I confess that a few days ago the Scottish pianist Brian Kellock was not known to me. Yet in under an hour of listening, I’ve become a fan, an advocate, an enthusiast. Some evidence for this burst of feeling: here’s Brian playing Richard Rodgers’ WAIT ‘TIL YOU SEE HER on his 2019 solo CD, BIDIN’ MY TIME:
What I hear first is a kind of clarity: Brian is a sensitive player but someone who’s definite, deeply into The Song and committed to letting its glories be heard. But he is not simply a curator of melody, someone handing the linen-wrapped relic to us to adore. He has imagination and scope; he takes chances. He has a beautiful touch, with technique and power in reserve. And did I say that he swings? Consider this:
Obviously someone to admire, who’s listened but doesn’t copy, who goes his own delightful ways. He’s deep into the only worthwhile activity: absorbing all the influences and stirring them together to come up with himself.
But wait! There’s more . . . let me tell you some things you haven’t heard yet.
Scottish jazz star Brian Kellock has put together a brand-new line-up to celebrate the music and spirit of one of the living legends of the Edinburgh Jazz Festival: the American rhythm guitarist, vocalist, and raconteur Marty Grosz, who recently turned 91.
Brian Kellock (piano), Ross Milligan (guitar) & Roy Percy (bass) are all fans who relished every opportunity to catch Marty when he visited the Edinburgh Jazz Festival in the 1990s and 2000s.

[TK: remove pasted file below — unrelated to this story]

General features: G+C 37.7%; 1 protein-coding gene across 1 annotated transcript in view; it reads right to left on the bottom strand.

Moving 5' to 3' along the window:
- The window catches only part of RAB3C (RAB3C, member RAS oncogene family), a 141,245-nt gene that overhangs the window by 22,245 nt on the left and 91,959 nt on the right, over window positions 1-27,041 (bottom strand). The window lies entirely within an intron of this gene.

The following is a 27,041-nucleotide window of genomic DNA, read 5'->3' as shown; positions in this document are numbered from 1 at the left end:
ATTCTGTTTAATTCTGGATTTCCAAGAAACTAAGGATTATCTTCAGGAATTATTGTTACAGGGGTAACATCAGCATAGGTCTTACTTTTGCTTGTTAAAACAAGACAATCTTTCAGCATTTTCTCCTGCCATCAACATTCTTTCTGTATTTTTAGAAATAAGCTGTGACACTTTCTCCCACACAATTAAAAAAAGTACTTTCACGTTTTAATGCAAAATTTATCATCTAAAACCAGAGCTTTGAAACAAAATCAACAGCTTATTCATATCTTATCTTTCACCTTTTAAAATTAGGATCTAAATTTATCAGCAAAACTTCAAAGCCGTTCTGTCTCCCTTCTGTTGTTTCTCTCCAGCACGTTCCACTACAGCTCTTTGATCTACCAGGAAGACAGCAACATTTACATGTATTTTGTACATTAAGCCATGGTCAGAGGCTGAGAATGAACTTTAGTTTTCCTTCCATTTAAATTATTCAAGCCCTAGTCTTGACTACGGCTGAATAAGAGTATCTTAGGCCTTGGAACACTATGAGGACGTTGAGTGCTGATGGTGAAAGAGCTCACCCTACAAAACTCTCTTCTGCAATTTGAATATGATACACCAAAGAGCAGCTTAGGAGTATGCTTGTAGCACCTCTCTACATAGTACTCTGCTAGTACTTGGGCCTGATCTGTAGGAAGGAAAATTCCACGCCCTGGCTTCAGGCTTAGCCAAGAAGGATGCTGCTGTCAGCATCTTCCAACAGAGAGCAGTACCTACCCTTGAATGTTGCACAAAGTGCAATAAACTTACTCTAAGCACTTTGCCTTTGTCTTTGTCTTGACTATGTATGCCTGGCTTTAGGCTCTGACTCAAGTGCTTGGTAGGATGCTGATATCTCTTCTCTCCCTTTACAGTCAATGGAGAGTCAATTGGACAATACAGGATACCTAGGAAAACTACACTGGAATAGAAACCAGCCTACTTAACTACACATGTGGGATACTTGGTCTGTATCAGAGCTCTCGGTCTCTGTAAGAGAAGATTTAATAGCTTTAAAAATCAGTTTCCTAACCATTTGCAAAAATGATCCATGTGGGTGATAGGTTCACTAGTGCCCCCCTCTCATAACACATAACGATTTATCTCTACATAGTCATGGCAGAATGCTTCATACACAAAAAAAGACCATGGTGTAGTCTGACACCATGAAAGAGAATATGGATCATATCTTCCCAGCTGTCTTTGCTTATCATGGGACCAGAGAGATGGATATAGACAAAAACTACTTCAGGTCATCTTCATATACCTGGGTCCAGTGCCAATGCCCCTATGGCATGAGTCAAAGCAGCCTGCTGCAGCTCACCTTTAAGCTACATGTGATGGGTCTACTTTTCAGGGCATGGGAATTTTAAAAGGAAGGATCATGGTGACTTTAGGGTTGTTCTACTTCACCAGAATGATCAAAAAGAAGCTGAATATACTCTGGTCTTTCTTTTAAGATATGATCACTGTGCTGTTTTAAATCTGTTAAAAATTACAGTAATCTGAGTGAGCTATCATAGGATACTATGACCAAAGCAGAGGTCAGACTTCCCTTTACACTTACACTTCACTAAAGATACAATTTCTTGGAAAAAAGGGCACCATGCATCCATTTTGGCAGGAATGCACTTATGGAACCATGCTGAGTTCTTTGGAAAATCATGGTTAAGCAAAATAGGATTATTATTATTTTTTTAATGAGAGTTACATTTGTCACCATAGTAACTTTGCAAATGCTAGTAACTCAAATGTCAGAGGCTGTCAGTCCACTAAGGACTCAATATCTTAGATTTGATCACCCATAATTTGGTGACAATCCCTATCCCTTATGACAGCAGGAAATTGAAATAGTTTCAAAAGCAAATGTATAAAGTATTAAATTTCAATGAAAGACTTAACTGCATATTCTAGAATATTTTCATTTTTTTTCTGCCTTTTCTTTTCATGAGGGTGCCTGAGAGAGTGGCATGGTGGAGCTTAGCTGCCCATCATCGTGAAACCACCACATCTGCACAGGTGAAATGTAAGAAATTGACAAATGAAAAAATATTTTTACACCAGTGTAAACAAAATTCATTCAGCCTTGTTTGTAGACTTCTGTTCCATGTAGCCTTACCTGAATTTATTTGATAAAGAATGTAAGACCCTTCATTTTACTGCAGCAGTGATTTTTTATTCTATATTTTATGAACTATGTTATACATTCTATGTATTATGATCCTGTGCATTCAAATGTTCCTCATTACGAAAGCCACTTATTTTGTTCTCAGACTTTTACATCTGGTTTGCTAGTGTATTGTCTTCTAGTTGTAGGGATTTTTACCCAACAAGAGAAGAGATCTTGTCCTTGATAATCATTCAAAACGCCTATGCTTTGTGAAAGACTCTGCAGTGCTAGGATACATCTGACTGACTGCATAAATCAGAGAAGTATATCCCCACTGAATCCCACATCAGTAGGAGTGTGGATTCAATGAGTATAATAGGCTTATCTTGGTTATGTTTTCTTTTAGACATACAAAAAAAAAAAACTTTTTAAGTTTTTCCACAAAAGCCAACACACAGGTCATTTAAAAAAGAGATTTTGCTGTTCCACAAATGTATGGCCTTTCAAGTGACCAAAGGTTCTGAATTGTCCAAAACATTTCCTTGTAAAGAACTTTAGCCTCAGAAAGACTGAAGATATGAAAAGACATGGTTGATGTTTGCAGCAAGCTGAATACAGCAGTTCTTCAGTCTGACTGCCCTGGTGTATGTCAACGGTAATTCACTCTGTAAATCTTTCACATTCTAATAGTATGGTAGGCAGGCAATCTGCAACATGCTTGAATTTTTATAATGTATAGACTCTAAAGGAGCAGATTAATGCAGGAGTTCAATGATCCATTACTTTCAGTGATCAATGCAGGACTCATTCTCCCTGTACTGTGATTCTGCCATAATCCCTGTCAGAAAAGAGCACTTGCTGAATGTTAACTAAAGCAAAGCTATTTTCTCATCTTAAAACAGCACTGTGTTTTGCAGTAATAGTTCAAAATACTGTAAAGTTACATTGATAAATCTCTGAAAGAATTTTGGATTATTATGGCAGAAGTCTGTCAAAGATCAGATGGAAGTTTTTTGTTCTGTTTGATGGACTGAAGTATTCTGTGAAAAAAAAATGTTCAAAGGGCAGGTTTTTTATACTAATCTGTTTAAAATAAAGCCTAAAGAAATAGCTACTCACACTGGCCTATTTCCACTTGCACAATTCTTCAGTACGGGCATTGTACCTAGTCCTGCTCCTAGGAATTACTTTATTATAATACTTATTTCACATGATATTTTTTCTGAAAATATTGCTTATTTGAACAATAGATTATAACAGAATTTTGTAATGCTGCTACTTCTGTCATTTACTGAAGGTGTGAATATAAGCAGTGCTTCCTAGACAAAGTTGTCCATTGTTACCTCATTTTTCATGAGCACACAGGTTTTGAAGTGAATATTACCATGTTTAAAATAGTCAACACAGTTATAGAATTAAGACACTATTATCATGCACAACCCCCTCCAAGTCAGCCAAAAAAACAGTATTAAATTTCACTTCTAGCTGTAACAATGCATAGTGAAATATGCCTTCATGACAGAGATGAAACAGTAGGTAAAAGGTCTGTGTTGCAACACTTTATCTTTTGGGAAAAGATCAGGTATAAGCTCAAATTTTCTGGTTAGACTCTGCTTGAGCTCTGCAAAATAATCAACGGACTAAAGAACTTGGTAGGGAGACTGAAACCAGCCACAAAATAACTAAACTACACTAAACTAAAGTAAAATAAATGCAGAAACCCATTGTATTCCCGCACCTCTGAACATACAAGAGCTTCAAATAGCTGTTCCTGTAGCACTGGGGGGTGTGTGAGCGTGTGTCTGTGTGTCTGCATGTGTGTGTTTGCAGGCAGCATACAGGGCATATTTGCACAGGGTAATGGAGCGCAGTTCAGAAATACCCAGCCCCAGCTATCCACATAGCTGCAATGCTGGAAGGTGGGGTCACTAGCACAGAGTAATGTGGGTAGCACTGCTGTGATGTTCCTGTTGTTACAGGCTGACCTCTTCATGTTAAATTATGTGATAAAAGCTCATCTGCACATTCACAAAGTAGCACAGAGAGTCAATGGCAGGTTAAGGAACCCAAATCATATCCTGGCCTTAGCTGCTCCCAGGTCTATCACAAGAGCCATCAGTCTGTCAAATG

Indeed, 2021 marks the 30th anniversary of Marty’s very first visit to Edinburgh. And who did he play with during that first visit? A young Brian Kellock.
The joy of a Marty Grosz gig is that it is fun. Jazz shouldn’t – in his view – be po-faced or serious. It should be entertaining – just as it was when he was growing up and his favourite musicians included Fats Waller, Louis Armstrong and Duke Ellington, all of whom knew how to put on a show.
His selection of tunes has always been highly distinctive and original: whereas other musicians pull the same old numbers out of the bag wherever they play, Marty – also known as a member of 1970s supergroup Soprano Summit – built an international solo career on the tunes that jazz had forgotten. And then he put his own imaginative twist on them. If he had a small group, he would dream up a memorable arrangement, often on the spot, and if he was playing solo, there would be so much colour in his playing that you’d forget you were only listening to one guy.
At the Marty Party, Brian will – as Marty often has – play 20 minutes as a soloist before Ross and Roy join him onstage. This will be an affectionate and fun homage to a longstanding Edinburgh Jazz Festival favourite; a musician who, although he no longer travels to Scotland, continues to delight aficionados (and the rest of their households) with his generous back catalogue of recordings, by a range of bands with such witty names as the Orphan Newsboys, the Paswonky Serenaders, Marty Grosz and His Swinging Fools, and Marty Grosz and His Hot Puppies.
Brian Kellock says: “I’m absolutely thrilled to be playing music associated with Marty Grosz at my first ‘live’ gig since before the pandemic. Marty’s records have boosted my spirits many times over the last 18 months, and I can’t think of a better way to celebrate the joy of playing jazz in front of an audience again. I’m delighted to be introducing a new line-up, with Roy and Ross, and hoping that this core combo will be joined by a horn player or two for future Marty-inspired gigs.”
Brian Kellock’s Marty Party, Assembly Roxy, Wednesday July 21 at 2pm – live and online. Tickets from edinburghjazzfestival.com
As a former college professor of mine used to say, most endearingly, “I commend this to you.”
May your happiness increase!